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August 20, 2007

Comments

Hanna

However, the story starts with this:

The salience of religion in our presidential politics perplexes Europeans, who generally see religion as a weird relic from the pre-scientific past. If Angela Merkel or Nicolas Sarkozy had made public statements during their campaigns about their personal relationship with Jesus Christ, it probably would have ended their political aspirations right then and there. As the head of a French think tank put it, "The biblical references in politics, the division of the world between good and evil, these are things that simply don't get. In a number of areas, it seems to me that we are no longer part of the same civilization."

Jubal

Yes, it does, which goes back to the point of the article: secularist societies, or sub-sets of societies, have lower birth-rates than religious people. The article doesn't get into Euro demographics, but the low-birthrates of these secular Europeans is putting them on a path to demographic suicide.

Chuck DeVore

All this makes one wonder at the linkage with liberal secularist support for restricting growth through various measures (typically the environment these days) vs. conservative support for economic growth. Also, how much longer the modern Democratic Party can maintain its present face when all of its growth may come from immigrants who do not share its current elitist secular no-growth ideology (cue DanC for a zippy comeback…).

All the best,

Chuck DeVore
State Assemblyman, 70th District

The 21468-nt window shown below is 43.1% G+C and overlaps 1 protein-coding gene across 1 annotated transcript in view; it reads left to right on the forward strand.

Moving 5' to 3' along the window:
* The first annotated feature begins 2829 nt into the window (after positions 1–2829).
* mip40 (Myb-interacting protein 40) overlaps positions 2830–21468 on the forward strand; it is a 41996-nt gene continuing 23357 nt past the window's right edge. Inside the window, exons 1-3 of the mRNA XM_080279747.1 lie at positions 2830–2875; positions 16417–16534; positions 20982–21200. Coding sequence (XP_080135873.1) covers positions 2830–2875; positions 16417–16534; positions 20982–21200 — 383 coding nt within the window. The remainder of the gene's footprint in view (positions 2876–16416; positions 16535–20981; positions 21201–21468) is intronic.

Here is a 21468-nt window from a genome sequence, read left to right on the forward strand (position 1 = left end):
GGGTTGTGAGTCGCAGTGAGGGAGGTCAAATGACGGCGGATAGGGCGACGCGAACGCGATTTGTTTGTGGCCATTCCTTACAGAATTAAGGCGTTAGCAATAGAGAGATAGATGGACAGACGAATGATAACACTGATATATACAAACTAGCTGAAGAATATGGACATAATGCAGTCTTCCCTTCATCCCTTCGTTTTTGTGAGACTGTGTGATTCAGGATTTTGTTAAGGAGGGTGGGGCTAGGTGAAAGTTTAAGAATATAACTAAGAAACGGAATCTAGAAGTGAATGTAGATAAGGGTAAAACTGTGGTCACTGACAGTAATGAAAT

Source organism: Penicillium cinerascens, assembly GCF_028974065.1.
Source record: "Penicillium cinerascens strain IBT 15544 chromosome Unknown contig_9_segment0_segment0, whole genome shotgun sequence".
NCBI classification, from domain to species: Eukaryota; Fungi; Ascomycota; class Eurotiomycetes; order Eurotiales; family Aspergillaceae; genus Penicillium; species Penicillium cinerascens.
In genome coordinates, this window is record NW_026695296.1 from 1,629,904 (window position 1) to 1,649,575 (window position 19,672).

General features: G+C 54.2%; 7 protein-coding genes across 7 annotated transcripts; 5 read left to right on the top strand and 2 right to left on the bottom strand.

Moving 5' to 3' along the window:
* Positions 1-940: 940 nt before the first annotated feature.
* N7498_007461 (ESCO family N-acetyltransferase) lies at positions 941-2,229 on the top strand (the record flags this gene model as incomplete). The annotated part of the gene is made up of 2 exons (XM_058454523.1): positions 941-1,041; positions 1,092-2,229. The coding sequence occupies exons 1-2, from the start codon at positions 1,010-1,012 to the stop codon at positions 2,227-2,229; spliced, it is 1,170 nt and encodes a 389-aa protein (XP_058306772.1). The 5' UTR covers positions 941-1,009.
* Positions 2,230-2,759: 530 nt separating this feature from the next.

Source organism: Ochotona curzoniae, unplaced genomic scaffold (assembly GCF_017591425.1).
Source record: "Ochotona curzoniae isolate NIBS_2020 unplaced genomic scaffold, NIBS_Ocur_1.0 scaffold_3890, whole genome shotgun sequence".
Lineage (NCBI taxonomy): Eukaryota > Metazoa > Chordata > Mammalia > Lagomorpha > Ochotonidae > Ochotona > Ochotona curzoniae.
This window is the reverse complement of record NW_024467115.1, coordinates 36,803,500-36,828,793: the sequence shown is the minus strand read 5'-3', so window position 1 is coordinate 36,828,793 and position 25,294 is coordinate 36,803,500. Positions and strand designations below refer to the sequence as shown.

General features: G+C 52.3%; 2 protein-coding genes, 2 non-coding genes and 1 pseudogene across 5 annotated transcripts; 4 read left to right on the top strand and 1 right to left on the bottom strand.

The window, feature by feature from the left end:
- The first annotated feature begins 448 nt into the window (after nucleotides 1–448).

www.ChuckDeVore.com

Karl Rove

That's easy Chuck. They still have Jerry Brown who will sue to stop all growth. Then the unions will have nothing to do and the immigrants will do the work that remains for less than half the price.

And then we can all retire on our state's social welfare programs!

"As the head of a French think tank
put it, "The biblical references in
politics, the division of the world
between good and evil, these are
things that simply don't get. In a
number of areas, it seems to me
that we are no longer part of the
same civilization."
"

Alas Dear Frenchman! But there is good and evil...and we have seen it and it has exhibited on 9/11. Perhaps the Christians of the world are not of this world; therefore your supposition that we are not of the same civilization could be true! The French, never shy to back down from a confrontation, may not understand that we poor mislead Americans must do what we think is right and "good" and fight evil and preserve our freedoms.

With regards to procreation and its relevance to Christianity; one could guess that's why the Dem's like immigration so much. They invite the poor of the world to come, then promise them everything and get them to vote democrat. Nice racket there Dems! Hopefully the Christians can keep producing more hope and freedom, and thank God, children, for America!

redperegrine

What it means is that regular churchgoers are less likely to use birth control. The reasons I leave for other bloggers to contemplate.

Jubal

Yes and no, RP. Less likely to use birth control in order to avoid having children at all, or to have only 1 or 2. But that's different from using birth control -- artificial or natural -- to space children out.